Of the many undone garden chores this year, pruning clematis, appears not to have been too critical, this one time at least. Clematis ‘Jackmanii’ began blooming April 10. It is much fuller at the base than usual. This was my first clematis and it has been reliable every year to provide a pop a color in the side garden. Usually I prune it in early February.
Last April I added Clematis ‘Henryi’ and Clematis ‘Niobe’ and watched them suffer through a dreadful, hot summer with no idea they would survive.
Sunday, April 17, buds were starting to break open on C. ‘Niobe’ and and the first flower appeared Tuesday, April 19. The early color is deeply red and brightens as the flower ages.
Clematis ‘Niobe’ and Iris germanica ‘Immortality’
Clematis ‘Niobe’ is planted along the fence in the northern border. My goal is that it should add some color and interest and counter the bright whiteness of the vinyl fence.
C. ‘Henryi’ is in a more sheltered location than the other vines. Buds were visible by March 30 but its first flower opened today, April 22. I was excited enough to scamper out in a drizzle to get pictures.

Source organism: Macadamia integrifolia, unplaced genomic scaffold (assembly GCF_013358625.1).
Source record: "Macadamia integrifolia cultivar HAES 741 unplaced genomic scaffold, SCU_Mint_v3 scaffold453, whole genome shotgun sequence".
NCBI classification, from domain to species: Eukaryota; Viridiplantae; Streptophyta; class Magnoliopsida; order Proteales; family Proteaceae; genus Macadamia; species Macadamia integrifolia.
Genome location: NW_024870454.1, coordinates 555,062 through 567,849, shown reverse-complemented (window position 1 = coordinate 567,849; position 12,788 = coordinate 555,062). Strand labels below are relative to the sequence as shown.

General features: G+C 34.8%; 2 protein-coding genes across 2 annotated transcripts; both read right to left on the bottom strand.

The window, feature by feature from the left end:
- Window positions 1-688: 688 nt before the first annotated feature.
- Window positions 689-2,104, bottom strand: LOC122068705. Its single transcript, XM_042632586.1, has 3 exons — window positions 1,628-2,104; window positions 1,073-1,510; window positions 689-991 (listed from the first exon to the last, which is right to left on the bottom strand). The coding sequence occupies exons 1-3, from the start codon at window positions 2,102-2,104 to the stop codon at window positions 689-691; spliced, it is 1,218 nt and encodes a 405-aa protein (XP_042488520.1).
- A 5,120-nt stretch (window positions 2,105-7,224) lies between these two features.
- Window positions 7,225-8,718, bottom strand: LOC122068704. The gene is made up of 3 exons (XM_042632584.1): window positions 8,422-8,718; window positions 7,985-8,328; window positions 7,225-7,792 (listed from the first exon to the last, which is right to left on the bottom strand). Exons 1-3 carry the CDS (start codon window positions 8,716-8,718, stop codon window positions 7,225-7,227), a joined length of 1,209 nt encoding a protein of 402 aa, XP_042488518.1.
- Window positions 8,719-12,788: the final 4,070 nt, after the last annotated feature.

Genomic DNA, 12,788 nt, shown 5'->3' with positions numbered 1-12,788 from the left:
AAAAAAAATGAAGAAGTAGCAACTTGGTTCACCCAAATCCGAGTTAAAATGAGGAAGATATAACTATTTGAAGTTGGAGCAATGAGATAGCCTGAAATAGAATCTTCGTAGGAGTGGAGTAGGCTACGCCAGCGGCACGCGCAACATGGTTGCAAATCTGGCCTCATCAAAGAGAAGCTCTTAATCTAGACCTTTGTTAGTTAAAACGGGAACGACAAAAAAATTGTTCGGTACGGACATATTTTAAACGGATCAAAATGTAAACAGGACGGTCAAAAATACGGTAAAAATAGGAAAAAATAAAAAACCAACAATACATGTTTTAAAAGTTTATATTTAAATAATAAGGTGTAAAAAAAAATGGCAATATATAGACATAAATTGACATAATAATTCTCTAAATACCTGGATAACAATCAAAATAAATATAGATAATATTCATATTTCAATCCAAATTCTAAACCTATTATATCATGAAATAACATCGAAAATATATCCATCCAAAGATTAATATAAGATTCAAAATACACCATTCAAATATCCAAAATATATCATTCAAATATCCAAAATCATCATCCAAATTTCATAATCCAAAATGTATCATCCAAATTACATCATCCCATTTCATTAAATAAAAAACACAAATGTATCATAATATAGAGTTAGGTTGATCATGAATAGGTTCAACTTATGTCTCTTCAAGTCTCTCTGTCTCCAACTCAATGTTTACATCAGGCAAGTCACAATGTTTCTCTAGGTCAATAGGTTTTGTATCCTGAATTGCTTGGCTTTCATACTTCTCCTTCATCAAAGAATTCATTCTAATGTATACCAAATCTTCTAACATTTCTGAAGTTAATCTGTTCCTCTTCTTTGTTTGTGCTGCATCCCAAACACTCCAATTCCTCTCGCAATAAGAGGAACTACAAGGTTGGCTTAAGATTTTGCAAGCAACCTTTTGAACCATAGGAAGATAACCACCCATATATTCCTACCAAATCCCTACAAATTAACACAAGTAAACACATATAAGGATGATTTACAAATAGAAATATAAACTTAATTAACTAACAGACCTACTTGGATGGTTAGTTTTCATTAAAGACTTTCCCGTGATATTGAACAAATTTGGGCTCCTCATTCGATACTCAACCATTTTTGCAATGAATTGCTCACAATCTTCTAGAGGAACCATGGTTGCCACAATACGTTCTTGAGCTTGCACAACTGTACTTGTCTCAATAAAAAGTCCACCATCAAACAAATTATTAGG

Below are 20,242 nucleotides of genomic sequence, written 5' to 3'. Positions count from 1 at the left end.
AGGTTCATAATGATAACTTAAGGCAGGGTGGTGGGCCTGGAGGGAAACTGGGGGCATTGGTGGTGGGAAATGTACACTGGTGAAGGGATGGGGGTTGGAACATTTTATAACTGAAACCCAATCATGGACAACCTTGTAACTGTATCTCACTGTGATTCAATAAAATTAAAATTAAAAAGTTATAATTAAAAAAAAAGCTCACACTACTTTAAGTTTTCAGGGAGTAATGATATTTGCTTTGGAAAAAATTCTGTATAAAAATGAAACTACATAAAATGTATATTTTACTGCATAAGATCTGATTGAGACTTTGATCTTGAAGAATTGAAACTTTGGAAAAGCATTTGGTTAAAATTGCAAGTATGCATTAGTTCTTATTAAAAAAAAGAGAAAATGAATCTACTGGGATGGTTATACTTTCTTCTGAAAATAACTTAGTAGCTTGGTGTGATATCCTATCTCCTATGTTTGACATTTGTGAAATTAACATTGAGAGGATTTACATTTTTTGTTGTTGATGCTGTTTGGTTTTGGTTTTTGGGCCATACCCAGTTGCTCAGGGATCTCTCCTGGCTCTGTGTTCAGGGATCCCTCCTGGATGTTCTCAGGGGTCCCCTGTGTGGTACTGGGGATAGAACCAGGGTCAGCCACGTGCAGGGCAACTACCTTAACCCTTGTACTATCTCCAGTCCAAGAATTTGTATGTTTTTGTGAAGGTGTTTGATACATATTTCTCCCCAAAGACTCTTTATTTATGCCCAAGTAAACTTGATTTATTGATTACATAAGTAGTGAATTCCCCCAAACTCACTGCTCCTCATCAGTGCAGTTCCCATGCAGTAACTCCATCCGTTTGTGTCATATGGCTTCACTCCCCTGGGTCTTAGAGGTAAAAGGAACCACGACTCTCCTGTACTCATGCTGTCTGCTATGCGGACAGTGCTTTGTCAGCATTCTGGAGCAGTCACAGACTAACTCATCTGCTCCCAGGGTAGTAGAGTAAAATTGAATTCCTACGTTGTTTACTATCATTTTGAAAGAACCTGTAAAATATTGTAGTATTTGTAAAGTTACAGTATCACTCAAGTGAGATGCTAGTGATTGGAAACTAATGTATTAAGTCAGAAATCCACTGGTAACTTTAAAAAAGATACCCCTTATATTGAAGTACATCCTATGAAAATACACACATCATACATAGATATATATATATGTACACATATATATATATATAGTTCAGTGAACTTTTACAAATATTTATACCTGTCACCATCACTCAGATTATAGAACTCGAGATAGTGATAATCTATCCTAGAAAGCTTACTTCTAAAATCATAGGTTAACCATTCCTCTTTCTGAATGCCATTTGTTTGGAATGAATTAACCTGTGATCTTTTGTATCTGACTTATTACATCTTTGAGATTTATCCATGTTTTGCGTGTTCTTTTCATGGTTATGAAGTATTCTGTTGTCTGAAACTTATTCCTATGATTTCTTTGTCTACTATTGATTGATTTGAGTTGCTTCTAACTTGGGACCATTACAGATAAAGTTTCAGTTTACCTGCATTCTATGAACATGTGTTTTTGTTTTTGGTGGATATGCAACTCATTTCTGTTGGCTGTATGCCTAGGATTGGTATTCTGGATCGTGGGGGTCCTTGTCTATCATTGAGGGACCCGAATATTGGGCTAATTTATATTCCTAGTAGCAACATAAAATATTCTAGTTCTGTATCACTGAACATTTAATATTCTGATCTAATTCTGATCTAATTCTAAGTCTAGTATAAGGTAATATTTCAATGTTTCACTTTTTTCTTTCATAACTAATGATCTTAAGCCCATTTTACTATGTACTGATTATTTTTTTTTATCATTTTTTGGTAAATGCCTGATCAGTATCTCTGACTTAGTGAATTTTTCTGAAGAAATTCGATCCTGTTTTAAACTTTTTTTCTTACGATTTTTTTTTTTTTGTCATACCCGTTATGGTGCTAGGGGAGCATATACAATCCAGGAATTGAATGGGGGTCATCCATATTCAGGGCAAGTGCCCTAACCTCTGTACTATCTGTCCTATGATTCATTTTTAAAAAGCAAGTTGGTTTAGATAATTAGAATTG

A few more rainy photographs…
The white iris keeping company with Clematis ‘Niobe’ also bloomed recently, just yesterday in fact. Iris germanica ‘Immortality’ is a frilly white rebloomer with yellow beards. The buds appear lavender.
Iris germanica ‘Immortality’
Iris tectorum is a short iris that spreads prolifically and grows everywhere, even in shade. This is an iris visitors to the garden remark on most frequently. It is also known as Japanese Roof Iris. The Chapel Hill Garden Club’s spring tour takes place in another week. I have noticed in some of the preview publicity that several of the gardens also have this iris.
Iris tectorum (Japanese Roof Iris)
Finally, nodding peony buds hold great promise.
Paeonia ‘Pink Parfait’ (Peony)
Our last precipitation was a couple of weeks ago, so I was glad for the rain today.